Let Me Take You by the Hand: True Tales from London's Streets

£8.495
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Let Me Take You by the Hand: True Tales from London's Streets

Let Me Take You by the Hand: True Tales from London's Streets

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Price: £8.495
£8.495 FREE Shipping

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In 1861, the great journalist and social advocate Henry Mayhew published London Labour and the London Poor, an oral history of those living and working on the streets of Victorian London. Nothing on this scale had been attempted before.

While many have patchwork jobs – sometimes two different jobs to make a bit extra to supplement a day job that doesn’t pay enough to get by – they all value the freedom of being out-of-doors and interacting with the public. Resilience and stoicism, particularly with regard to the weather, are key notes, yet there’s also a powerful sense of being part of some wider community, of being alive among the grand sweep of people. In 1861, the great journalist and social advocate Henry Mayhew published London Labour and the London Poor, an oral history of those living and working on the streets of Victorian London. Nothing on this scale had been attempted before. On the surface, the streets of London in 1861 and in 2019 are entirely different places.What shines through this wonderfully engaging book is the author’s genuine assumption that every life matters and, if we care to listen, has important things to tell us about our own. What made Mayhew’s work so viscerally thrilling was the way he let his subjects tell their stories in their own words. Rather than cutting and pasting a few choice phrases to give colour and punch to his research and statistics, he simply let them say their piece, complete with pauses, stumbles, repetitions and non sequiturs. The effect was vivid and immediate and has since become the standard way that oral historians present their work. Those two great modern 20 th-century masters of the art, Studs Terkel and Tony Parker, showed what extraordinary things could happen when you got out of the way and let drowned-out voices speak up.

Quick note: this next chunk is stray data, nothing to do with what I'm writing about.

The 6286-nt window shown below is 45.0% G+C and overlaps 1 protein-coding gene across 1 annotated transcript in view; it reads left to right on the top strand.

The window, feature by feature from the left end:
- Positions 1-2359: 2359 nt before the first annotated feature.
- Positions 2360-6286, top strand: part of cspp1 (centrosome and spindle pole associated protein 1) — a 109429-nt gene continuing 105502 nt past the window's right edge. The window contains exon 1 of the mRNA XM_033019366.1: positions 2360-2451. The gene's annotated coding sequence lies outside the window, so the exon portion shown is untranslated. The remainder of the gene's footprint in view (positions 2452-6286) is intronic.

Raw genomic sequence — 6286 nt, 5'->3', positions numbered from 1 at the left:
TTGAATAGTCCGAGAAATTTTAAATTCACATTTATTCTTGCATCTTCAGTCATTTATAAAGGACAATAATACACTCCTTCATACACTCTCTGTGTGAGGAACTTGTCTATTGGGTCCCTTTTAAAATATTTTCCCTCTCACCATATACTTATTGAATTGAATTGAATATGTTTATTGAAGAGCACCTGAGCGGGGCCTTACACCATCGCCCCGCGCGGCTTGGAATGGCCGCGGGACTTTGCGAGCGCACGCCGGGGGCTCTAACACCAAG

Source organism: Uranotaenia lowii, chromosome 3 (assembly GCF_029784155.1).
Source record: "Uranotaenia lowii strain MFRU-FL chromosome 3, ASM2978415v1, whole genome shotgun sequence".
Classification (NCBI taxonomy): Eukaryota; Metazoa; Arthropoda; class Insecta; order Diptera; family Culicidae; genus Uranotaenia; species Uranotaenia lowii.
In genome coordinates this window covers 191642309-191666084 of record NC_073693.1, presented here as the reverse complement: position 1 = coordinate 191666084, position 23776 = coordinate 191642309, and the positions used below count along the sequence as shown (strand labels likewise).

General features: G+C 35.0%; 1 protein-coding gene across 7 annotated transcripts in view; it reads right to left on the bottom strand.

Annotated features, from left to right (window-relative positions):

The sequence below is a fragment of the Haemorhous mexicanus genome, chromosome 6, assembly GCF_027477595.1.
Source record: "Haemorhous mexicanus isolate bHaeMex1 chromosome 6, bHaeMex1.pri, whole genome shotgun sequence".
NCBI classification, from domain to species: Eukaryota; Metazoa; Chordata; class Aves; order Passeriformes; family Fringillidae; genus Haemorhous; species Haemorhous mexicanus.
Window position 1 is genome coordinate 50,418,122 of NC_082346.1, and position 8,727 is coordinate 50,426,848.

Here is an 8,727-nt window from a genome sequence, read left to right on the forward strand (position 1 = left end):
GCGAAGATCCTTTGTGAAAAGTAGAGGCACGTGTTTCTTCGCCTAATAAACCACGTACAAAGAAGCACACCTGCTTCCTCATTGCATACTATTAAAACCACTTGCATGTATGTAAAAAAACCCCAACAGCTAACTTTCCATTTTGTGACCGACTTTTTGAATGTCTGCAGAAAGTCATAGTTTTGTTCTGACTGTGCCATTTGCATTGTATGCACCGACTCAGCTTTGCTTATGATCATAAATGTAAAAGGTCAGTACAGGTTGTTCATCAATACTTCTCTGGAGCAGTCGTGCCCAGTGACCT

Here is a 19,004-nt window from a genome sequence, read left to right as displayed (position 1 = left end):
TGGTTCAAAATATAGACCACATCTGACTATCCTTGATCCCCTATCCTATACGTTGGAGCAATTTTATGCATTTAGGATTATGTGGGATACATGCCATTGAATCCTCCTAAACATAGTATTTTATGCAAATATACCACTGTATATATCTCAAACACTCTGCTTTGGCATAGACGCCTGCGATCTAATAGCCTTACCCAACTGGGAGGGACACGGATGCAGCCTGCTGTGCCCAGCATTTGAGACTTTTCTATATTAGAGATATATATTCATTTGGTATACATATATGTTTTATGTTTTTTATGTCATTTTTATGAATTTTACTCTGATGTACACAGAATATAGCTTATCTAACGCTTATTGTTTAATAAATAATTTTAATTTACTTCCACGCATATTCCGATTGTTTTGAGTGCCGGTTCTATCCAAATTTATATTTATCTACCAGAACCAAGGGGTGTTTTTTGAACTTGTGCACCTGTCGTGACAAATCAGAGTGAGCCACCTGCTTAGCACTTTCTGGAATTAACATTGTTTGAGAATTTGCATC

Sonny Rollins also helped Eric record his first CD for King Records (Japan) titled "God Son", with the great Al Foster on drums, Rufus Reid on bass and pianist Mark Soskin from Sonny’s band.Guardian review, 12 June 2021: https://www.theguardian.com/books/2021/jun/12/let-me-take-you-by-the-hand-by-jennifer-kavanagh-review-true-tales-from-londons-streets

Let Me Take You By The Hand is an x-ray of life on the streets today: the stories in their own words of those who work and live in our capital. Read more… Thyrocyte from Bangkok, ThailandThis song reminds all of us that there always be some other people who are suffering more than we are. Somehow, these people can go on their lives. So, there is no use to let ourselves down. No use to waste our time moaning. We have to get up and fight for our goals to achieve whatsoever we want. I see the same images on the streets of Belfast as I walk in the streets of Belfast but nowadays in the year 2020 the old soldiers have long since died by now on the streets in the damp and cold Irish winters Unless we start caring and act on these great injustices the spectre of evil will once more rise up as it did in the 1930sBut now we no longer see old men and old ladies with their world in bags they carry but young boys forced out of their lodgings and thrown onto the streets by uncaring landlords and a Westminster parliament that behaves as if they aren’t really there Kavanagh’s writing too reflects a city in transition, albeit one where people are perhaps now more habituated to change. It is less policy-focused, despite finding space to advocate for micro-initiatives, such as Groundswell, which uses those with experience of homelessness to design and deliver services. Her aim is more personal: to use these stories to show you something to “ make you change your mind” and invite you into a world you most probably rush past, to ask you to take a moment and to consider the common humanity you share with all those trying to make a living on the streets of London. Interview with the Guardian, 9 June 2021: https://www.theguardian.com/society/2021/jun/09/i-just-want-what-everyone-else-has-what-homeless-people-told-jennifer-kavanagh-about-their-lives

In 2000, Sir Peter Hall, the doyen of urbanism, led a multi-disciplinary team of researchers to investigate the relationships between economic competitiveness and social cohesion. This was done through a combination of statistical analysis and evidence from over one hundred interviews with Londoners in their different roles, in their different neighbourhoods. Guardian review 12 June 2021: https://www.theguardian.com/books/2021/jun/12/let-me-take-you-by-the-hand-by-jennifer-kavanagh-review-true-tales-from-londons-streets



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